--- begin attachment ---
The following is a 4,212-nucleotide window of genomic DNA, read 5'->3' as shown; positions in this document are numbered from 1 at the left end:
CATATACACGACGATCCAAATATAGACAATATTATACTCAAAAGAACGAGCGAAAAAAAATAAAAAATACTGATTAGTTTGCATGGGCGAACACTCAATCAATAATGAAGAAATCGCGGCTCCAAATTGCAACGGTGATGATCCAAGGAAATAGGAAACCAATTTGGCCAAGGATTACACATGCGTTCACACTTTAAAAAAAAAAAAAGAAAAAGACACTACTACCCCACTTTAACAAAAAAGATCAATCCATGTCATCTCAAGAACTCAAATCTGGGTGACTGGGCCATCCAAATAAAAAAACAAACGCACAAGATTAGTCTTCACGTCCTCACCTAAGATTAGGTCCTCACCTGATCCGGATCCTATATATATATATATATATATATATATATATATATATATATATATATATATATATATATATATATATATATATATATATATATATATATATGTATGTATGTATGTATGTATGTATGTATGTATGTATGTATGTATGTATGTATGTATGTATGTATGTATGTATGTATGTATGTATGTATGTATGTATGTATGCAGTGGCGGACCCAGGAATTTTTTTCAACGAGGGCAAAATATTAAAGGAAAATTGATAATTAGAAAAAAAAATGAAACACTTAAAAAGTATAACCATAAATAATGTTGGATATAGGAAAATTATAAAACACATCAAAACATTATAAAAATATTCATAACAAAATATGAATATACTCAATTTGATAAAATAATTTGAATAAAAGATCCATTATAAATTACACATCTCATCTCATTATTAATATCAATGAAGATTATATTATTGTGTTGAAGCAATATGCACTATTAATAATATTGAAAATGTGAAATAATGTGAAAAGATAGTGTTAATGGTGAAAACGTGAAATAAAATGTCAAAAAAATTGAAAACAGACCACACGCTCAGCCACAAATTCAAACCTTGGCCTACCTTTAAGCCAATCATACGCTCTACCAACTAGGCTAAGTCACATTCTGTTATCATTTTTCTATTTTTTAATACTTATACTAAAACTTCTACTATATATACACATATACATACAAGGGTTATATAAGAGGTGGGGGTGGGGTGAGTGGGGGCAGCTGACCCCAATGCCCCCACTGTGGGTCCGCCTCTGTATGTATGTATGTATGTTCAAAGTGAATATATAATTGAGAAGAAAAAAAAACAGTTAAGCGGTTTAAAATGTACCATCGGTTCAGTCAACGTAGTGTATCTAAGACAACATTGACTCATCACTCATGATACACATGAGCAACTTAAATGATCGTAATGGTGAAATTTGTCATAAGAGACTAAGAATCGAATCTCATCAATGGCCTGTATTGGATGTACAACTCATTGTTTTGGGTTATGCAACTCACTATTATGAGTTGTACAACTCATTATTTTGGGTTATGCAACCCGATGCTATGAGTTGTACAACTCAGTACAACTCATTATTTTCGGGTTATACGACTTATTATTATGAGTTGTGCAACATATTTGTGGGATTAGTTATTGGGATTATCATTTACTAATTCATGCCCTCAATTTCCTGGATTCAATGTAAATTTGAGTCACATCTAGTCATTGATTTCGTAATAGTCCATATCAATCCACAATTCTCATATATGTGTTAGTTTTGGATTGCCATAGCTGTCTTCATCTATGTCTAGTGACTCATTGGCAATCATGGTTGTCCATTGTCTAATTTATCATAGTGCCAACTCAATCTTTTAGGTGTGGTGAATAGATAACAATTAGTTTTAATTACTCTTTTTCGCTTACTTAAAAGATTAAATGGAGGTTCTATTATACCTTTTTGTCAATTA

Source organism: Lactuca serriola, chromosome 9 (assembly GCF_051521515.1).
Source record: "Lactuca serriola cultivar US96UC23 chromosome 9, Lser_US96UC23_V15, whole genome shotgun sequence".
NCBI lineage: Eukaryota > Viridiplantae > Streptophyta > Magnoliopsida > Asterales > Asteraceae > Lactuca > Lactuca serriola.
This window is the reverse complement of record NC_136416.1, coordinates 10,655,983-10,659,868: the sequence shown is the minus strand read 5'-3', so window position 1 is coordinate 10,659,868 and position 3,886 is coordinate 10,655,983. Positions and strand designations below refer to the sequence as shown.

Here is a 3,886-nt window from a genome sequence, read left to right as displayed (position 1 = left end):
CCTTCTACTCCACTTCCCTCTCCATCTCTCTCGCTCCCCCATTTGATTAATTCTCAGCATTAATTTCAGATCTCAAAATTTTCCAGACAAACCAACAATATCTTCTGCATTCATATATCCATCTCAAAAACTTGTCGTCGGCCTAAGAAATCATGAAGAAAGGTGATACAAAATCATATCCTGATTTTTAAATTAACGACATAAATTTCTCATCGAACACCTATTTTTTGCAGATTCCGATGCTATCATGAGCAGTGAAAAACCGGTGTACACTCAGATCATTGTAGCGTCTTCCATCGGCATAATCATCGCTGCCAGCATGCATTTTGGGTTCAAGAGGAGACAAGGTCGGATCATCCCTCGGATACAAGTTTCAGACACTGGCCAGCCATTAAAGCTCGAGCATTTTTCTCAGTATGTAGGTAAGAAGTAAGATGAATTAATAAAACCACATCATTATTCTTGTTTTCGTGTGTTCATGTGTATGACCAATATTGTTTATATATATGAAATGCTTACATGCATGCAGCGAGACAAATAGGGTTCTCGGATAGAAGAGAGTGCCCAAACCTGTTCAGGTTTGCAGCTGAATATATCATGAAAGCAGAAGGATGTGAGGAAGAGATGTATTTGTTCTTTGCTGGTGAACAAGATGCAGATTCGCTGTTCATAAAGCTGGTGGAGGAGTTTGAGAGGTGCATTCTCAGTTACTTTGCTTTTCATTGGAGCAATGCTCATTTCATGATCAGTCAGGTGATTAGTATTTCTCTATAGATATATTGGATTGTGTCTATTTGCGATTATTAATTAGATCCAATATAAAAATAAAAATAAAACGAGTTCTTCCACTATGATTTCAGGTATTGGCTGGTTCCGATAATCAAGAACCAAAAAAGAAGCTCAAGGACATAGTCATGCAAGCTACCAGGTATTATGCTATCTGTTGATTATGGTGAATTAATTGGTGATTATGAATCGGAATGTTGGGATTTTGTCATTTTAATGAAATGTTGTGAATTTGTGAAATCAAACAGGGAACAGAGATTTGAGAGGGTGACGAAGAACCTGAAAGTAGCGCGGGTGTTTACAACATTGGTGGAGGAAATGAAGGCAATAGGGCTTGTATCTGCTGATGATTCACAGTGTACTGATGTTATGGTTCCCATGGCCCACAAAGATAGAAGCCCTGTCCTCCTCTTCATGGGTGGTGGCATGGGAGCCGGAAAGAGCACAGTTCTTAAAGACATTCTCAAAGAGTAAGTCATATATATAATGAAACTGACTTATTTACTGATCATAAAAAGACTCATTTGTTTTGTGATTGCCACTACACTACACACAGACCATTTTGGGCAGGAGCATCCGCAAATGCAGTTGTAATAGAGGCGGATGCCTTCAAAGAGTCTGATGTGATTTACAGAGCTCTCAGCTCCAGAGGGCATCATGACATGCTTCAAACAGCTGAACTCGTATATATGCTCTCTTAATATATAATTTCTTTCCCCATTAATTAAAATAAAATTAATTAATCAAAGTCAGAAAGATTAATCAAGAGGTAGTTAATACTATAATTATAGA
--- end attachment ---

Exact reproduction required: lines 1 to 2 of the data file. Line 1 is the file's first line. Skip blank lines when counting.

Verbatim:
The following is a 4,212-nucleotide window of genomic DNA, read 5'->3' as shown; positions in this document are numbered from 1 at the left end:
CATATACACGACGATCCAAATATAGACAATATTATACTCAAAAGAACGAGCGAAAAAAAATAAAAAATACTGATTAGTTTGCATGGGCGAACACTCAATCAATAATGAAGAAATCGCGGCTCCAAATTGCAACGGTGATGATCCAAGGAAATAGGAAACCAATTTGGCCAAGGATTACACATGCGTTCACACTTTAAAAAAAAAAAAAGAAAAAGACACTACTACCCCACTTTAACAAAAAAGATCAATCCATGTCATCTCAAGAACTCAAATCTGGGTGACTGGGCCATCCAAATAAAAAAACAAACGCACAAGATTAGTCTTCACGTCCTCACCTAAGATTAGGTCCTCACCTGATCCGGATCCTATATATATATATATATATATATATATATATATATATATATATATATATATATATATATATATATATATATATATATATATATATATATATGTATGTATGTATGTATGTATGTATGTATGTATGTATGTATGTATGTATGTATGTATGTATGTATGTATGTATGTATGTATGTATGTATGTATGTATGTATGCAGTGGCGGACCCAGGAATTTTTTTCAACGAGGGCAAAATATTAAAGGAAAATTGATAATTAGAAAAAAAAATGAAACACTTAAAAAGTATAACCATAAATAATGTTGGATATAGGAAAATTATAAAACACATCAAAACATTATAAAAATATTCATAACAAAATATGAATATACTCAATTTGATAAAATAATTTGAATAAAAGATCCATTATAAATTACACATCTCATCTCATTATTAATATCAATGAAGATTATATTATTGTGTTGAAGCAATATGCACTATTAATAATATTGAAAATGTGAAATAATGTGAAAAGATAGTGTTAATGGTGAAAACGTGAAATAAAATGTCAAAAAAATTGAAAACAGACCACACGCTCAGCCACAAATTCAAACCTTGGCCTACCTTTAAGCCAATCATACGCTCTACCAACTAGGCTAAGTCACATTCTGTTATCATTTTTCTATTTTTTAATACTTATACTAAAACTTCTACTATATATACACATATACATACAAGGGTTATATAAGAGGTGGGGGTGGGGTGAGTGGGGGCAGCTGACCCCAATGCCCCCACTGTGGGTCCGCCTCTGTATGTATGTATGTATGTTCAAAGTGAATATATAATTGAGAAGAAAAAAAAACAGTTAAGCGGTTTAAAATGTACCATCGGTTCAGTCAACGTAGTGTATCTAAGACAACATTGACTCATCACTCATGATACACATGAGCAACTTAAATGATCGTAATGGTGAAATTTGTCATAAGAGACTAAGAATCGAATCTCATCAATGGCCTGTATTGGATGTACAACTCATTGTTTTGGGTTATGCAACTCACTATTATGAGTTGTACAACTCATTATTTTGGGTTATGCAACCCGATGCTATGAGTTGTACAACTCAGTACAACTCATTATTTTCGGGTTATACGACTTATTATTATGAGTTGTGCAACATATTTGTGGGATTAGTTATTGGGATTATCATTTACTAATTCATGCCCTCAATTTCCTGGATTCAATGTAAATTTGAGTCACATCTAGTCATTGATTTCGTAATAGTCCATATCAATCCACAATTCTCATATATGTGTTAGTTTTGGATTGCCATAGCTGTCTTCATCTATGTCTAGTGACTCATTGGCAATCATGGTTGTCCATTGTCTAATTTATCATAGTGCCAACTCAATCTTTTAGGTGTGGTGAATAGATAACAATTAGTTTTAATTACTCTTTTTCGCTTACTTAAAAGATTAAATGGAGGTTCTATTATACCTTTTTGTCAATTA